Peninsula Fly Fishers

Gros Ventre River

by Bob Schwehr

August 2003

Linda and I came to the Tetons on the return trip from Wisconsin. We spent the night before in Thermopolis, a town built in the early 1900's around artesian wells. There is a state park in town with three hot pools, waterslides, etc. For four dollars we spent the last hour of the day soaking away the memories of the flats and deserts of South Dakota and eastern Wyoming.

The Tetons were a blessing to our sore eyesundefinedthe peaks sharply outlined the evening sky and were capped with fresh snow from the rainstorms the previous few days.

I wanted to fly fish for trout again! The local sport shop told me the Snake was all off-color and high because of runoff from the Buffalo. So we kayaked on Two Oceans Lake. There were muskrats, beavers, and a solitary moose munching grass. The lake was ten miles in on a gravel road that said "recommend four-wheel drive", but was smooth and easyundefinedkeeps the masses away, I guess.

We had it to ourselves, and the water was as smooth as a mirror. The only fish I saw were fry in the weeds where we launched ( hand launch only). Nothing even followed my flys and lures. We saw a mud wallow at the lakes edge with what looked like Elk tracks. There was bear sign in the flower covered meadow where we settled for lunch. There was an eagle cruising the shallows at 4-6 feet off the water. It was a very relaxing, peaceful, day.

That evening I followed the advice of a person at the Teton Lodge and headed south to the Gros Ventre River (not the wilderness area). It is around fifteen miles south of the north end where we were camping.

The entrance is a forest service road through the park, east of the highway. The park said they had buffalo, but I had not seen one yet. As we turned a corner there must have been one hundred buffalo on both sides and on the road. They can really look mean. Several had birds on their back pecking bugs off the mane. I was very careful to stay clear of the calves. Still the older ones gave me an evil eye. We waited. Eventually a gap opened up and we eased through the herd and on up the canyon. A lone pronghorn antelope crossed the road in front of us a quarter-mile up the canyon.

The road winds past the Teton Geology School and into a steep canyon. The canyon had a massive land slide some time back. The south wall has a large escarpment that is visible as far as ten miles away. The slide formed a wide pool in the river. We passed a couple of turnouts marked as fishing access. They were occupied. We continued. The river got even more scenic as we approached the slide. All sizes of bolders riddled the stream; they were sharp edged and fresh, not even stained in color. Some were the size of a small car. The walk down looked substantial, though one party was parked there.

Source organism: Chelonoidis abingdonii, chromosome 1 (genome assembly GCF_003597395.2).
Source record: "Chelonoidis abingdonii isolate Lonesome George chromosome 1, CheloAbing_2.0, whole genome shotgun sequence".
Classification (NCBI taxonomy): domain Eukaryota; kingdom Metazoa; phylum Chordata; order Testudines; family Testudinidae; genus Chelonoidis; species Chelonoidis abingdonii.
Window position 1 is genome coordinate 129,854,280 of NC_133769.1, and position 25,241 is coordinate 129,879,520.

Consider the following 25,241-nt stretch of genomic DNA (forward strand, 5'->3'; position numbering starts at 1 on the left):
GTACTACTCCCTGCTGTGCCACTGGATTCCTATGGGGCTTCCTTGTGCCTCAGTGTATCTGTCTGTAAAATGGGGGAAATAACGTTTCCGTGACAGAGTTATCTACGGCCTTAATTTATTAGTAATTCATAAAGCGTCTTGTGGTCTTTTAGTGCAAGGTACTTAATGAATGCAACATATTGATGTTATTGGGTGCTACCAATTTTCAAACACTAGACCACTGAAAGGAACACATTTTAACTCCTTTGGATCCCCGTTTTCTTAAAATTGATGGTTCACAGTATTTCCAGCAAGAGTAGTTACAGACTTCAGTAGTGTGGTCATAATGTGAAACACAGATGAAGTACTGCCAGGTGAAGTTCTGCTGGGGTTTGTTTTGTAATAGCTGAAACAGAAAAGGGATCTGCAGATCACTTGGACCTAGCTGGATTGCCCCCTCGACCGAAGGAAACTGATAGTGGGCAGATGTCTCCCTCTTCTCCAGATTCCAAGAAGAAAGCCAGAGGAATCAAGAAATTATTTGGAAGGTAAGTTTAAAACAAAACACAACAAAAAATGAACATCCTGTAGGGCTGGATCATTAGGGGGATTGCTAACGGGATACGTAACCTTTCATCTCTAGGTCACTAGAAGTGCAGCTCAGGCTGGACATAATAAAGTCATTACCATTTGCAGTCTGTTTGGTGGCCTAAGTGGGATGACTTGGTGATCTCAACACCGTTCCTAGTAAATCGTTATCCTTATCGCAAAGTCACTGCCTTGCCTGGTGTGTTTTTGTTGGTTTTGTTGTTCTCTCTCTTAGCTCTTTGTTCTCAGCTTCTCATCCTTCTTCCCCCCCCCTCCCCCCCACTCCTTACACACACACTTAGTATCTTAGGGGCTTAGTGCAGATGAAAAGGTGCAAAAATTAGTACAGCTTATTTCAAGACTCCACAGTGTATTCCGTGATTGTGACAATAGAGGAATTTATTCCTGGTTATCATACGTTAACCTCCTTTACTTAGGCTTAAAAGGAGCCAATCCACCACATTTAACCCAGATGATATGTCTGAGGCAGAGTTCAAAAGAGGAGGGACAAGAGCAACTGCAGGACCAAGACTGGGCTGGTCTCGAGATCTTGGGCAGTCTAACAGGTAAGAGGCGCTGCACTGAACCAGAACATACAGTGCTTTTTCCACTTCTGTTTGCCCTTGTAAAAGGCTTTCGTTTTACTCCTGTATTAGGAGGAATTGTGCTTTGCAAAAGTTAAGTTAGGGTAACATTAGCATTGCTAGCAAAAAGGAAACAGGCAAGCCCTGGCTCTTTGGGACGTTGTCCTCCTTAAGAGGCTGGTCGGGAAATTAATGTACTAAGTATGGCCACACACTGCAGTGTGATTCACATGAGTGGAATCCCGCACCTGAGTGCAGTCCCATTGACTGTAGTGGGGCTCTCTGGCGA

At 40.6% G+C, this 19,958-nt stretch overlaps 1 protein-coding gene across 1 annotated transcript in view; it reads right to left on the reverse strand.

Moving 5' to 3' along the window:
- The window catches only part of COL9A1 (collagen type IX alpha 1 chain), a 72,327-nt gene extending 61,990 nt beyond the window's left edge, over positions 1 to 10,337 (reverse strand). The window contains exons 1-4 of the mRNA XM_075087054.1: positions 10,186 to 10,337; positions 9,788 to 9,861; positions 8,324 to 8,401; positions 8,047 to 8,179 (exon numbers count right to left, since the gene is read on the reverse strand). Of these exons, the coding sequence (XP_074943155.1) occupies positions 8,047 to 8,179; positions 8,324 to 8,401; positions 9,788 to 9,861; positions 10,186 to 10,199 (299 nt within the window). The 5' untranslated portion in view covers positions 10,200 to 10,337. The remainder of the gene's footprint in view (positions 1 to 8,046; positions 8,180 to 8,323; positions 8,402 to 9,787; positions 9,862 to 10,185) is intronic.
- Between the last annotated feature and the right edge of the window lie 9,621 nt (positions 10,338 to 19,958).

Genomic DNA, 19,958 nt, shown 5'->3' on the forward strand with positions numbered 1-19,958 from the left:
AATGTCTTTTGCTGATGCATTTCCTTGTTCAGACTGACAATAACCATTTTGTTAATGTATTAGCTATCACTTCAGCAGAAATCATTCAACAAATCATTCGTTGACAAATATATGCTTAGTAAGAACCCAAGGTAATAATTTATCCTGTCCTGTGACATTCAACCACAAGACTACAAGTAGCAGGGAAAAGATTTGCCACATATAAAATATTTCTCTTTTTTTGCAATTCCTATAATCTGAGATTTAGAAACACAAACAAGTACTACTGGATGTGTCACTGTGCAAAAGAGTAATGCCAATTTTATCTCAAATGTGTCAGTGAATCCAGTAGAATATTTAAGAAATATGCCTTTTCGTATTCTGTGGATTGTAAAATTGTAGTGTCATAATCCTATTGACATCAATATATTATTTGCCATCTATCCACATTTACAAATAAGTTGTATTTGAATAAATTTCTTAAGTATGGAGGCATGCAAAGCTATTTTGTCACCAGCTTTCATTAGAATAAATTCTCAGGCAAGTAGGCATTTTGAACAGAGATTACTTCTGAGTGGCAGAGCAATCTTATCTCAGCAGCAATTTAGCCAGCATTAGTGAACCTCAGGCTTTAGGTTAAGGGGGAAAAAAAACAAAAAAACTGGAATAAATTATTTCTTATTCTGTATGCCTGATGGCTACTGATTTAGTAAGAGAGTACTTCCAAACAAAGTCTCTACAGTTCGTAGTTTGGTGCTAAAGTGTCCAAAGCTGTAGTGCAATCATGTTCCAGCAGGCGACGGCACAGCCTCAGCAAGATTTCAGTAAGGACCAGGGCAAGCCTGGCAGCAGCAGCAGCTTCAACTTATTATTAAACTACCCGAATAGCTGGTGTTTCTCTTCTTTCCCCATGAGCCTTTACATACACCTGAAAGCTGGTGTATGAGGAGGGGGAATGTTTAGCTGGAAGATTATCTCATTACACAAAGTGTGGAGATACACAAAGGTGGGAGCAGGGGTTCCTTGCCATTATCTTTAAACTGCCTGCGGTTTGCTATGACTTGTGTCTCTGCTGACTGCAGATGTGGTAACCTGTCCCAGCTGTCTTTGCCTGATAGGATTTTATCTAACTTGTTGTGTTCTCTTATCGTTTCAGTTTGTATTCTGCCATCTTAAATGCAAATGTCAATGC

We took the ranch road turnoff toward the river. Steep, gravel, it was a perfect choice. It intersected the river just at the tailout of the pool formed by the slide.

I learned how hard it is to get out your gear when the car is full of a month's baggage for repairing cabins, doing funerals, camping, etc. I got lazy... no waders. The stream looked only thirty yards across. The temperature was in the high eightiesundefinedto hot to dawdle.

I wandered across the wooden bridge, noticed a rise at the tailout of the pool. Crawling through the brambles and aspen turned out to be easier than it looked. There were some caddis in the air, so I rigged a small green brassie behind a La Fontaine Emerger. The first cast got ten feet and I was into a fish!!!

Lost it !@#$$! Try again. The same thing again. I would get them to within six feet of me and they would shake off.

I switched to a pair of La Fontaine emergers (green, size sixteen and fourteen), and landed one. Over the next two hours I waded wet and played thirty-two fish, landing ten. They were all cutthroats from ten to sixteen inches. It was really a challenge to control them as they went over the lip into the river. They mostly struck right near the lip of the pool.

I began to get chilled, and it was getting dark. I had fished from seven in the evening to nine. As I worked down to the car, there were two "Orvis Men" pounding nymphs deep in the fast water. I watched the one near me. No takes. My wife commented that they had so much stuff on they would sink if they fell in. I worked to the other side of the river from him. There was no way he could cast to my side across that current.

I slid my caddis emergers into the slow water on my side. Bang. With two casts I had two more fish. I guess he was hoping for a monster on the bottom.

I went home with a smile on my face. If anyone goes to the Tetons in mid-July, I highly recommend you try the Gross Ventre River. I was told it is even better further up the canyon. Maybe next year I will try that.

Our visit to the Grand Tetons and the Gros Ventre River made a wonderful respite driving back to California from Wisconsin.

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